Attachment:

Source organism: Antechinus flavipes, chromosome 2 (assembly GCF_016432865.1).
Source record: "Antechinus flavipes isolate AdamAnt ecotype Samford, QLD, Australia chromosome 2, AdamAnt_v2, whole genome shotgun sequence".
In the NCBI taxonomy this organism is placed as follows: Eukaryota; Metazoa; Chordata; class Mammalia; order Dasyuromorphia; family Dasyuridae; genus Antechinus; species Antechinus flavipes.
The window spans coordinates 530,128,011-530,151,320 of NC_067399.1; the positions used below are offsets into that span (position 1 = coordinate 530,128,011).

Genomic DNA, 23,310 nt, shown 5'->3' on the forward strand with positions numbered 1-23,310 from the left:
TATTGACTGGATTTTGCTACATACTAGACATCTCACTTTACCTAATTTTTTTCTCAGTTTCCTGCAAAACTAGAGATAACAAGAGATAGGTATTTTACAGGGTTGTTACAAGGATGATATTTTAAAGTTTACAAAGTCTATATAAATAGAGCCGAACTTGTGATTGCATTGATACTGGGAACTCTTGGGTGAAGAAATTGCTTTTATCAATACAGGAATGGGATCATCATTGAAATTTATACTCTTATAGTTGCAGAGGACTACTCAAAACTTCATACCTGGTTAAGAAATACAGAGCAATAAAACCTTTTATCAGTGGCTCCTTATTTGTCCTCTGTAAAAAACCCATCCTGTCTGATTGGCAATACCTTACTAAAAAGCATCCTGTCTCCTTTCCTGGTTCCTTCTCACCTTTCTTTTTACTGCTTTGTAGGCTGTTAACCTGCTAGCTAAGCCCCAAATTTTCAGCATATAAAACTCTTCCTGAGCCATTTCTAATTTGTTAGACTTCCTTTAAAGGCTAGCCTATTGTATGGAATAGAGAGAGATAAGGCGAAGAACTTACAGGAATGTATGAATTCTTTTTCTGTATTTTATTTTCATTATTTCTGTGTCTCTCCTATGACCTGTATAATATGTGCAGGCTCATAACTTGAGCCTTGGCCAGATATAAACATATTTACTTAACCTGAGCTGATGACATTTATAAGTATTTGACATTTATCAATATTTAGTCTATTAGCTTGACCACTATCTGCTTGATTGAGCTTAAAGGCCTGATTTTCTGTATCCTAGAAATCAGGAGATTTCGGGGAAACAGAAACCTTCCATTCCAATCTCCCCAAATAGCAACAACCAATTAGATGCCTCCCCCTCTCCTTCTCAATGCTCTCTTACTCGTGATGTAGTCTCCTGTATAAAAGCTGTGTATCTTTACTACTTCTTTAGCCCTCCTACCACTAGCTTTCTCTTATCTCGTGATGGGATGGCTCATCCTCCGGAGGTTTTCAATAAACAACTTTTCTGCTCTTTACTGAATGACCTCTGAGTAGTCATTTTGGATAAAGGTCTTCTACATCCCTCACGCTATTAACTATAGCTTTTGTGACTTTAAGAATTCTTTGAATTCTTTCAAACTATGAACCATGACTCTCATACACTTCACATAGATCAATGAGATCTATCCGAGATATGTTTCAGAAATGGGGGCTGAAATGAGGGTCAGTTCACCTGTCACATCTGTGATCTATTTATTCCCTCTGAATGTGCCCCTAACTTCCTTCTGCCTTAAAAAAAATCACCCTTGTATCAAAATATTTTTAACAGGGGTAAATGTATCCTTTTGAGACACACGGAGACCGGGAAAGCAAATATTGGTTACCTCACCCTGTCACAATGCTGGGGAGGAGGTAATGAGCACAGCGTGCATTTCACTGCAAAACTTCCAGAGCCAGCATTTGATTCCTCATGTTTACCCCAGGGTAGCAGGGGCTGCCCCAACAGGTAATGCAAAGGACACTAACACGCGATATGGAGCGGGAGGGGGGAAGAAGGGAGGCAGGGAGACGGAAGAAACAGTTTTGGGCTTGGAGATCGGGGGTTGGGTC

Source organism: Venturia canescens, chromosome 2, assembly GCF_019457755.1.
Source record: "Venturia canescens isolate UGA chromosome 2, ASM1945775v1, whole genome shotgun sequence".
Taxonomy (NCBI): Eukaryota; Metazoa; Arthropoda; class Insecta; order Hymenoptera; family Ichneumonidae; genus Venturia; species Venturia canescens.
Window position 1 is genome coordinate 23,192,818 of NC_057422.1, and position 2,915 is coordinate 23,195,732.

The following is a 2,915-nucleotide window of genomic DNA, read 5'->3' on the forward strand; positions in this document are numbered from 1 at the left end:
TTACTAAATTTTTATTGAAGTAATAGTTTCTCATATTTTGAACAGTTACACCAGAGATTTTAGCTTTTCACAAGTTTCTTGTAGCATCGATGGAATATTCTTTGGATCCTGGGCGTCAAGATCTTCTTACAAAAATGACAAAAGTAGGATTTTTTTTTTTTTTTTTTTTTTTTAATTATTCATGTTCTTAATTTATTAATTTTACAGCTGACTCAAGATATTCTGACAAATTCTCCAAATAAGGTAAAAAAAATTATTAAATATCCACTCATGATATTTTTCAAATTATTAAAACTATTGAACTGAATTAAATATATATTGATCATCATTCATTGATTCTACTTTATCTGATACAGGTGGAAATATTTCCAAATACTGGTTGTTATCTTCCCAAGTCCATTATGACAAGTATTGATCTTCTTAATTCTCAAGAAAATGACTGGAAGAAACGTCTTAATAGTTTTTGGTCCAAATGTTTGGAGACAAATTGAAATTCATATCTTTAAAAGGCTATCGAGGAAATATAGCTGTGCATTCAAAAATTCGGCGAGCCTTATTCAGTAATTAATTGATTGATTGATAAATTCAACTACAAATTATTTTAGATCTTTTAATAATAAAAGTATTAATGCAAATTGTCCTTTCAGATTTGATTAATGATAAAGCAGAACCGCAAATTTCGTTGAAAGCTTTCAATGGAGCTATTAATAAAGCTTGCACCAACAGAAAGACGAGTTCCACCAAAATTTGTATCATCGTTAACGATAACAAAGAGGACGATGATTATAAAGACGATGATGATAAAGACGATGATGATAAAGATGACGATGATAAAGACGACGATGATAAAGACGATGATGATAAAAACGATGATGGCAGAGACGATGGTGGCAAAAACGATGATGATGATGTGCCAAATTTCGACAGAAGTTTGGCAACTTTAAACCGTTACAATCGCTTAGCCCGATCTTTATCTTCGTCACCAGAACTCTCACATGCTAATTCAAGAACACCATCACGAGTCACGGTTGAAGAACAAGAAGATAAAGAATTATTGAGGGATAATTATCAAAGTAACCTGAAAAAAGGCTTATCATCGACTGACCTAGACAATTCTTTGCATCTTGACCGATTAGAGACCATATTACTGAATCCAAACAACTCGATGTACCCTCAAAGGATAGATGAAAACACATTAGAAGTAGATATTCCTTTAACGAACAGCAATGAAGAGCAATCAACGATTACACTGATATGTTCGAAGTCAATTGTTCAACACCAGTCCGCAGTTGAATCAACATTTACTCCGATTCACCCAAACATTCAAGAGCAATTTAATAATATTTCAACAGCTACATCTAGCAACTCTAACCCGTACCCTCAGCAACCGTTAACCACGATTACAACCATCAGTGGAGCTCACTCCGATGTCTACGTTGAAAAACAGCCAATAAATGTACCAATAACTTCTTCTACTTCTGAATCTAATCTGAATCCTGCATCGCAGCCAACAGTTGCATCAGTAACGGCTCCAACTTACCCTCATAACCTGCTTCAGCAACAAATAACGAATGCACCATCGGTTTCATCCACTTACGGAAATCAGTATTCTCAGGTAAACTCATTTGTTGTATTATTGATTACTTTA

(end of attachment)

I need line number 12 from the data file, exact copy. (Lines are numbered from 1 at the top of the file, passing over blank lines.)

TTACTAAATTTTTATTGAAGTAATAGTTTCTCATATTTTGAACAGTTACACCAGAGATTTTAGCTTTTCACAAGTTTCTTGTAGCATCGATGGAATATTCTTTGGATCCTGGGCGTCAAGATCTTCTTACAAAAATGACAAAAGTAGGATTTTTTTTTTTTTTTTTTTTTTTTAATTATTCATGTTCTTAATTTATTAATTTTACAGCTGACTCAAGATATTCTGACAAATTCTCCAAATAAGGTAAAAAAAATTATTAAATATCCACTCATGATATTTTTCAAATTATTAAAACTATTGAACTGAATTAAATATATATTGATCATCATTCATTGATTCTACTTTATCTGATACAGGTGGAAATATTTCCAAATACTGGTTGTTATCTTCCCAAGTCCATTATGACAAGTATTGATCTTCTTAATTCTCAAGAAAATGACTGGAAGAAACGTCTTAATAGTTTTTGGTCCAAATGTTTGGAGACAAATTGAAATTCATATCTTTAAAAGGCTATCGAGGAAATATAGCTGTGCATTCAAAAATTCGGCGAGCCTTATTCAGTAATTAATTGATTGATTGATAAATTCAACTACAAATTATTTTAGATCTTTTAATAATAAAAGTATTAATGCAAATTGTCCTTTCAGATTTGATTAATGATAAAGCAGAACCGCAAATTTCGTTGAAAGCTTTCAATGGAGCTATTAATAAAGCTTGCACCAACAGAAAGACGAGTTCCACCAAAATTTGTATCATCGTTAACGATAACAAAGAGGACGATGATTATAAAGACGATGATGATAAAGACGATGATGATAAAGATGACGATGATAAAGACGACGATGATAAAGACGATGATGATAAAAACGATGATGGCAGAGACGATGGTGGCAAAAACGATGATGATGATGTGCCAAATTTCGACAGAAGTTTGGCAACTTTAAACCGTTACAATCGCTTAGCCCGATCTTTATCTTCGTCACCAGAACTCTCACATGCTAATTCAAGAACACCATCACGAGTCACGGTTGAAGAACAAGAAGATAAAGAATTATTGAGGGATAATTATCAAAGTAACCTGAAAAAAGGCTTATCATCGACTGACCTAGACAATTCTTTGCATCTTGACCGATTAGAGACCATATTACTGAATCCAAACAACTCGATGTACCCTCAAAGGATAGATGAAAACACATTAGAAGTAGATATTCCTTTAACGAACAGCAATGAAGAGCAATCAACGATTACACTGATATGTTCGAAGTCAATTGTTCAACACCAGTCCGCAGTTGAATCAACATTTACTCCGATTCACCCAAACATTCAAGAGCAATTTAATAATATTTCAACAGCTACATCTAGCAACTCTAACCCGTACCCTCAGCAACCGTTAACCACGATTACAACCATCAGTGGAGCTCACTCCGATGTCTACGTTGAAAAACAGCCAATAAATGTACCAATAACTTCTTCTACTTCTGAATCTAATCTGAATCCTGCATCGCAGCCAACAGTTGCATCAGTAACGGCTCCAACTTACCCTCATAACCTGCTTCAGCAACAAATAACGAATGCACCATCGGTTTCATCCACTTACGGAAATCAGTATTCTCAGGTAAACTCATTTGTTGTATTATTGATTACTTTA